Feb 15, 2022
E-scooter safety and holding grudges talkback
E-scooters are becoming more and more popular these days, but how safe are they for the scooter riders and the pedestrians and drivers sharing space with them? Also, how long is too long when it comes to holding a grudge?
Feb 14, 2022
Healthy relationships and how pop culture can shape your expectations
From Elizabeth Bennet and Mr. Darcy, to the modern couples on Married at First Sight, can pop culture warp your perception of romantic relationships? And what makes a healthy relationship anyway?
Feb 13, 2022
Australia’s bright electric future, and the history of underwear
Entrepreneur and inventor Saul Griffith has a bold plan for Australia: electrify everything. So how would that work in reality? The history of women’s undergarments and how they’ve shaped femininity. And The Too Hard Basket tackles body odour.  
Feb 10, 2022
Australian borders re-open to tourism, the best way to teach consent, Big Data explained
North Queensland tourism operators discuss the re-opening of Australia's borders, which methods of education are best to teach consent, and explaining the enormous influence of Big Data on what global corporations know about us.
Feb 09, 2022
How has child development been affected by COVID? The uncertain fate of local newspapers
With school now back for children and young people across the country, we discuss how everyone is settling back in and what you can do to help the child in your life overcome any detrimental effects of the pandemic. Plus the availability of local news outside of capital cities is subject to a parliamentary inquiry with submissions closing soon. How has your community been affected by the decline of regional newspapers?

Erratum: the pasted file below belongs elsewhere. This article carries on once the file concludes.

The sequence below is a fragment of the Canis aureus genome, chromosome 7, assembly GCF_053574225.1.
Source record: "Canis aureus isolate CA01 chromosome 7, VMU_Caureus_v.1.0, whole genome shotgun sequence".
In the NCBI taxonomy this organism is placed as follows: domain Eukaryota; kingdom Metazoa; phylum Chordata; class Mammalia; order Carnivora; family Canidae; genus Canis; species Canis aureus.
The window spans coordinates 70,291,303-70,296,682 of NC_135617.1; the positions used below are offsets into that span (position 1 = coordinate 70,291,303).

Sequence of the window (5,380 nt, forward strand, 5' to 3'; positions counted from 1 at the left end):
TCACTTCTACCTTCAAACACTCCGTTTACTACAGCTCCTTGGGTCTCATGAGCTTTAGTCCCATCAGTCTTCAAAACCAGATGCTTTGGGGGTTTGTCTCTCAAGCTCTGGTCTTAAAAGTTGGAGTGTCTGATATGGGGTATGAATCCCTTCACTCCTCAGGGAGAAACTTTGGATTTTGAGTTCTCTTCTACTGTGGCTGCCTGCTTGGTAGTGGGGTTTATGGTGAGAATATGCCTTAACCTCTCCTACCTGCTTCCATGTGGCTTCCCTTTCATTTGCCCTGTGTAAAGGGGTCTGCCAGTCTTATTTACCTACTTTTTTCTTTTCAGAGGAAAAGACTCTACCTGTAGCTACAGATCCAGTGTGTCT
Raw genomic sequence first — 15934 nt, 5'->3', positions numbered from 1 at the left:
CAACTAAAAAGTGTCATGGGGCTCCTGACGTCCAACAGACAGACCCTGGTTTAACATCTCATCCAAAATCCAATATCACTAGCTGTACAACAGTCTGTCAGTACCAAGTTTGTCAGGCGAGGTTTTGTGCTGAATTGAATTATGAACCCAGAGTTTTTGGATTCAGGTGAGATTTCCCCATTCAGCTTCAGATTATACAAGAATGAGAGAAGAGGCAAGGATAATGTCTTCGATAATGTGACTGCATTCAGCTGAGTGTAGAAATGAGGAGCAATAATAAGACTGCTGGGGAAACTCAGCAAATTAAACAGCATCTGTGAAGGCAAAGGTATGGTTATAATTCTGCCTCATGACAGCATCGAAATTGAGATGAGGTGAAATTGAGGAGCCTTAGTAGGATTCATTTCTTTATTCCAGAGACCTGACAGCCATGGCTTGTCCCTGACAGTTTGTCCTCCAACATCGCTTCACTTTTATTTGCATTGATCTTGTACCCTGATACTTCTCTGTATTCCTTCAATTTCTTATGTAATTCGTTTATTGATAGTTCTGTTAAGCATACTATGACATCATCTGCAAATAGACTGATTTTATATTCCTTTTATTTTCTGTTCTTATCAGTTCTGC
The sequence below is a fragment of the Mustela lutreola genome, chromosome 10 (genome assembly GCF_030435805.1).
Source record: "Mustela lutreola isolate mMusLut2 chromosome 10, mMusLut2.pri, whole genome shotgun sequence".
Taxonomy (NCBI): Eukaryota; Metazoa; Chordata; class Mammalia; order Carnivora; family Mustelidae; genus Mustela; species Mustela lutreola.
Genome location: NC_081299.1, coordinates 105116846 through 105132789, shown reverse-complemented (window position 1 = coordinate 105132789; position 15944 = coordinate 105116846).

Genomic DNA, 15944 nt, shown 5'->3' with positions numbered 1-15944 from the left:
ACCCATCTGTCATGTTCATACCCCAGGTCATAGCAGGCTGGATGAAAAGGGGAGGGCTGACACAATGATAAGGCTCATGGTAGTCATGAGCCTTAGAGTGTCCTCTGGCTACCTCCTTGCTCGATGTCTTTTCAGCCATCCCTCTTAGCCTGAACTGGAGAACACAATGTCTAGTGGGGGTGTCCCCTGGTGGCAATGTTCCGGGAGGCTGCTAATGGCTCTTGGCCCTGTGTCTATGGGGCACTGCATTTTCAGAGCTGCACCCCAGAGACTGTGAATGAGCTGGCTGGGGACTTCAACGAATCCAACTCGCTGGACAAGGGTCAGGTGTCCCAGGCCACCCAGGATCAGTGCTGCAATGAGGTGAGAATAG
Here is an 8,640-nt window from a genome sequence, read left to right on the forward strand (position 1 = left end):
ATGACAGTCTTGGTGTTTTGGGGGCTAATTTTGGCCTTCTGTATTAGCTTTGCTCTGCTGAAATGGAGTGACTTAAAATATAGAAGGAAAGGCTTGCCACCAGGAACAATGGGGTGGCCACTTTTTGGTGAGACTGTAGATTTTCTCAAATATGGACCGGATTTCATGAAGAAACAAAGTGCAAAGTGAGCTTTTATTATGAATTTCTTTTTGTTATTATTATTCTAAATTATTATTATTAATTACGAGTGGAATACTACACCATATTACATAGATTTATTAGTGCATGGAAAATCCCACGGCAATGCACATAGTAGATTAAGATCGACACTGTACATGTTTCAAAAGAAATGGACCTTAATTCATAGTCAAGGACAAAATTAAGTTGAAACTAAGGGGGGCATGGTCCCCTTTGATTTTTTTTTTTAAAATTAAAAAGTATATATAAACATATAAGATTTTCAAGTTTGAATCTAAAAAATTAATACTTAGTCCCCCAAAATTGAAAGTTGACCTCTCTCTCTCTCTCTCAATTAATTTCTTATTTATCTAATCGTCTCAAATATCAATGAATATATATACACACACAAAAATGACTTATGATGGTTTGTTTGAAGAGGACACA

Feb 08, 2022
Homelessness health, charity challenges and Indigenous thinking to change your life
When you don't have a stable place to call home, it has a major impact on your wellbeing, but exactly how much is your health affected? And how much do charity challenges like FebFast change our habits? Also, how did one man's mid-life crisis lead him back to his traditional way of life?
Feb 07, 2022
The price of pausing elective surgery
The ongoing impact of the pandemic has meant many Australians have faced lengthy wait times for elective surgery, but with surgeries set to resume in some capacity in NSW and Victoria from February 7, what effect has the delay had on patients' health outcomes?